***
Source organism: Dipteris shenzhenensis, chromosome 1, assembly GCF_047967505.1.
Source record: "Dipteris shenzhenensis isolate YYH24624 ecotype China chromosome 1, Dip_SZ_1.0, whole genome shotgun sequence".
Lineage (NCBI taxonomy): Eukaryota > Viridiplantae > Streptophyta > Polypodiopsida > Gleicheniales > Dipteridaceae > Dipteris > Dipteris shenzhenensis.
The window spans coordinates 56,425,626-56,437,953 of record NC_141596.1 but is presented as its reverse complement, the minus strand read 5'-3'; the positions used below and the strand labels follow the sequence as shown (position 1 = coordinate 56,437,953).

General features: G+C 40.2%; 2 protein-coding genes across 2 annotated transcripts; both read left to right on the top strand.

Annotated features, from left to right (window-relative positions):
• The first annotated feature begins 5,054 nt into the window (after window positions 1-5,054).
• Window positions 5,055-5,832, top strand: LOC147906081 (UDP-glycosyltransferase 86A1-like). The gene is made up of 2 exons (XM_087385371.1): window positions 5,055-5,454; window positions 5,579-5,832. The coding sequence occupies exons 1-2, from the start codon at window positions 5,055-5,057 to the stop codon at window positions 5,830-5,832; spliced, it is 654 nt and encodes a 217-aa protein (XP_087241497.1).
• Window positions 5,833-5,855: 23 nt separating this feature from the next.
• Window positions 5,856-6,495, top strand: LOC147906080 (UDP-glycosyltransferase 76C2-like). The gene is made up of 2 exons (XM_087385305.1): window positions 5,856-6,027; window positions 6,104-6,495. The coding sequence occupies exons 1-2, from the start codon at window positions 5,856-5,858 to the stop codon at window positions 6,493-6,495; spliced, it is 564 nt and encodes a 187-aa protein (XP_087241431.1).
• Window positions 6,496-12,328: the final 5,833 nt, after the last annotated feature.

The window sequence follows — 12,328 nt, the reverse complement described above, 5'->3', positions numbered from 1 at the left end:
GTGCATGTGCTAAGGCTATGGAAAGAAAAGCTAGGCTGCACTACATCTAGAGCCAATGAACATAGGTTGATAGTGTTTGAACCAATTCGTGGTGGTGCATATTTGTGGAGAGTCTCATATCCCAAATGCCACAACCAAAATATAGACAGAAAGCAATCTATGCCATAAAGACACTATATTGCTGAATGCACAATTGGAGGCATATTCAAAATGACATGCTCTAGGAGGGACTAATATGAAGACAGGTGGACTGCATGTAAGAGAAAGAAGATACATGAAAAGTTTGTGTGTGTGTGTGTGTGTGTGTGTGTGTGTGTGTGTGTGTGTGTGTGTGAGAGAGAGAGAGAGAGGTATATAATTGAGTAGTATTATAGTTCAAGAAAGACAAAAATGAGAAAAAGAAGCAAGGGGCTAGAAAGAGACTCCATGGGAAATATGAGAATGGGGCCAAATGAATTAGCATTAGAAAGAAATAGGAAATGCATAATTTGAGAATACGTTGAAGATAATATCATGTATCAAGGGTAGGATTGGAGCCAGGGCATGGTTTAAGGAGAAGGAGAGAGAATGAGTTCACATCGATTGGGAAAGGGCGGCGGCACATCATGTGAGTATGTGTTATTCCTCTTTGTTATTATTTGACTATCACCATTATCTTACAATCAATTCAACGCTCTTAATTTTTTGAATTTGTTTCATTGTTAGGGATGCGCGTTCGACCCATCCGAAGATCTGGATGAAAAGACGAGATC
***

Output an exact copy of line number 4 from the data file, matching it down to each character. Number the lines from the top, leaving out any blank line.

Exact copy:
The window spans coordinates 56,425,626-56,437,953 of record NC_141596.1 but is presented as its reverse complement, the minus strand read 5'-3'; the positions used below and the strand labels follow the sequence as shown (position 1 = coordinate 56,437,953).